Using holiday gifts to talk about global leadership skills

Examples of how you might be able to use the gifts the children in your life receive to talk to them about leadership.

It’s the end of the year and a time when many traditions celebrate the season with the exchanging of gifts. In the 1950s, the giving of gifts during Hanukkah became popular as a way to reinforce the joys of being Jewish for Jewish children in a time following tragedies of the Holocaust. For people who celebrate the traditions of Christmas, gift giving can emulate the gifts brought by the three Wise Men to Bethlehem in Christian belief systems. The celebration of Kwanzaa also concludes with Imani, an exchanging of gifts that is meant to show others’ value and give a nod to the creative spirit.

While exchanging gifts is prevalent throughout the year-end holiday seasons, we often lose sight of the “true meaning” of these holidays. Movies like “How the Grinch Stole Christmas” tell the tale of the meaning of Christmas as more than just gifts, and this commercial from Ikea reinforces this is a time for family. Though there is some irony in commercialized businesses and media sharing this message, its meaning is relevant regardless. All that said, if your child receives gifts this season, you can ask a few questions that will help your young person make meaning of their new possession from a more global leadership perspective.

  • Where do you think that toy/item was made? How far did it have to travel to get to you?
  • What materials is it made out of, and where do those materials come from?
  • Who do you think constructed this toy/item? How many other people played a role in getting this item to you?

These questions help you have conversations with the young people in your life about natural resources, the interconnected nature of their community to other communities worldwide and their privilege in receiving a gift.

Each of the items you give or youth receive provides an opportunity to talk to youth about the world (using the questions above) and leadership. Michigan State University Extension offers the following four examples:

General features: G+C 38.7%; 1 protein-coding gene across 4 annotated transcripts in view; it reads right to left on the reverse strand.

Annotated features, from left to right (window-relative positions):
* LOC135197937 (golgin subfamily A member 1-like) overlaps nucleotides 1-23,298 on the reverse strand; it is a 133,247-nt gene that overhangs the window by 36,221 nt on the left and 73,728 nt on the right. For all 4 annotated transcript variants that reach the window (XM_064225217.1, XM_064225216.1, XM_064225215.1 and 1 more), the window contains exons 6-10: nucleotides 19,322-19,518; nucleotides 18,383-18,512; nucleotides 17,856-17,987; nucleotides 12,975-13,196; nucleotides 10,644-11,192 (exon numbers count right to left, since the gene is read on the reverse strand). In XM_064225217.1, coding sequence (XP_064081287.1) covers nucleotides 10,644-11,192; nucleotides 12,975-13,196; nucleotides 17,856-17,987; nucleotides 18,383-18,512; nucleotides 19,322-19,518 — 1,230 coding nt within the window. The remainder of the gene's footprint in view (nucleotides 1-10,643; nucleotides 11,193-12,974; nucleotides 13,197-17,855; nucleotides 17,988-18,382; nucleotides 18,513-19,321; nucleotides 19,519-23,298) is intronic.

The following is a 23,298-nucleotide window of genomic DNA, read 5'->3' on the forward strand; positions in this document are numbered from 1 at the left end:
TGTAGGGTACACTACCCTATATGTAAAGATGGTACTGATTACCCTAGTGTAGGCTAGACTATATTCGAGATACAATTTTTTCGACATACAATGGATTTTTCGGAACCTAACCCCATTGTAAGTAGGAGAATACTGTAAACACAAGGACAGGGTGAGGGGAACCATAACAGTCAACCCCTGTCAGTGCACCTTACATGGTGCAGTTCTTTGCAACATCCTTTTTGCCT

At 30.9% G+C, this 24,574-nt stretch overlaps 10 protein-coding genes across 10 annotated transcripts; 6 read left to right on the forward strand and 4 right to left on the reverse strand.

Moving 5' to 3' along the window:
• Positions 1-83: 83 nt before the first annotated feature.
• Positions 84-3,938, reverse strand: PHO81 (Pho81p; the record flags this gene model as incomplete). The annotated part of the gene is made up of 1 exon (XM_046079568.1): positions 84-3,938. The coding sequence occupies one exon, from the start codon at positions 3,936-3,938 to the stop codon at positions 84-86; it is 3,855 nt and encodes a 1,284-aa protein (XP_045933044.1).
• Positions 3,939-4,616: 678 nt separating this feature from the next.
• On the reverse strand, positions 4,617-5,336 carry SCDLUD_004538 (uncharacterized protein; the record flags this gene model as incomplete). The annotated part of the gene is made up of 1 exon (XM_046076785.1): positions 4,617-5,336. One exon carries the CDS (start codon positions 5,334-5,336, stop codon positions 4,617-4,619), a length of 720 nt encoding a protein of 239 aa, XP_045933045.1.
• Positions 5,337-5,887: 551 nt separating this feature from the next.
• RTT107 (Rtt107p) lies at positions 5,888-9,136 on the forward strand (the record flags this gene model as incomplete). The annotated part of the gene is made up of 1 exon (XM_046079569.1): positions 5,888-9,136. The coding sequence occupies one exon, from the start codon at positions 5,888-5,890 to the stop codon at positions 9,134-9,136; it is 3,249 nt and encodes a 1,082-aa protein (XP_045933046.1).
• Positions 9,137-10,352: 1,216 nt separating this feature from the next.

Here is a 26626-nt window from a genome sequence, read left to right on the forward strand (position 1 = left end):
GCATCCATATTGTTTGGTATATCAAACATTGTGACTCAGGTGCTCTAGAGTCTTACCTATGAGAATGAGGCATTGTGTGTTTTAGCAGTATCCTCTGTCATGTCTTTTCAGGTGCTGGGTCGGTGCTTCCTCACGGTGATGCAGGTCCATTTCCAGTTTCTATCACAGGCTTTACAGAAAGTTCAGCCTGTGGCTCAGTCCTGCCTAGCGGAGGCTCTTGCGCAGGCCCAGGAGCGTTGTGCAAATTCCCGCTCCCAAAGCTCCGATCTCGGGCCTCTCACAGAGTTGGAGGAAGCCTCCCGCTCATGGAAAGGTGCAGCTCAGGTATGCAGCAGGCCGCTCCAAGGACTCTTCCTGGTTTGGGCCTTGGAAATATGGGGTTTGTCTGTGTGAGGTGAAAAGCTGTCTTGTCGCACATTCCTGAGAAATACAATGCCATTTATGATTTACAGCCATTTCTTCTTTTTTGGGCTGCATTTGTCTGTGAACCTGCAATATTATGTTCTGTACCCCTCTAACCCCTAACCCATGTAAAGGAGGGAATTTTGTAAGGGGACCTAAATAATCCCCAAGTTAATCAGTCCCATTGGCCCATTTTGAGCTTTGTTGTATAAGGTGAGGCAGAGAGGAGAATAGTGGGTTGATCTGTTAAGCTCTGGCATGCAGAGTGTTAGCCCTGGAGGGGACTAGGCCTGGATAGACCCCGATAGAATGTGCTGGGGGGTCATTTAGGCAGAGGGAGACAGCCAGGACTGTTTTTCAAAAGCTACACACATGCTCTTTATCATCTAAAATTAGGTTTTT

1. Technology-like video games. Single player games often revolve around a plot that asks the main character to complete a task or mission. This is a great opportunity to talk to your young person about problem solving, goal setting and real-life conflict resolution. Multi-player games require players to work as a team to complete their goal. Teamwork and contributing to the common good are two topics for those instances.
  2. Crafting tools like a sewing machine. Providing tools that help youth create things for themselves empowers them with new skills. Your role can be helping them brainstorm new ideas, research methods and instructions, and even encourage them to make things to give to others.
  3. Quiet, individual activities like adult coloring books. Items like this allow youth to exercise their creativity while helping them be mindful. Sitting in a quite space to finish a coloring page creates a period of time where youth are focused on one activity, can practice deep breathing and develop an end result that reflects their perspective.
  4. Non-tangibles like a donation or an activity. Charities like Heifer International allow you to make donations in your child’s name and will send them a note letting them know the donation has been made and what kind of impact it will make. An alternative is taking them out for an activity or experience where you can build memories and do good in your community together.

These are all suggestions to help you engage your youth in deeper thinking about gifts they receive. If you’re giving a gift, think about the conversations your gift might help facilitate before buying. For more on leadership during the holidays, read “Holiday community leadership using cross-disciplinary skills.”

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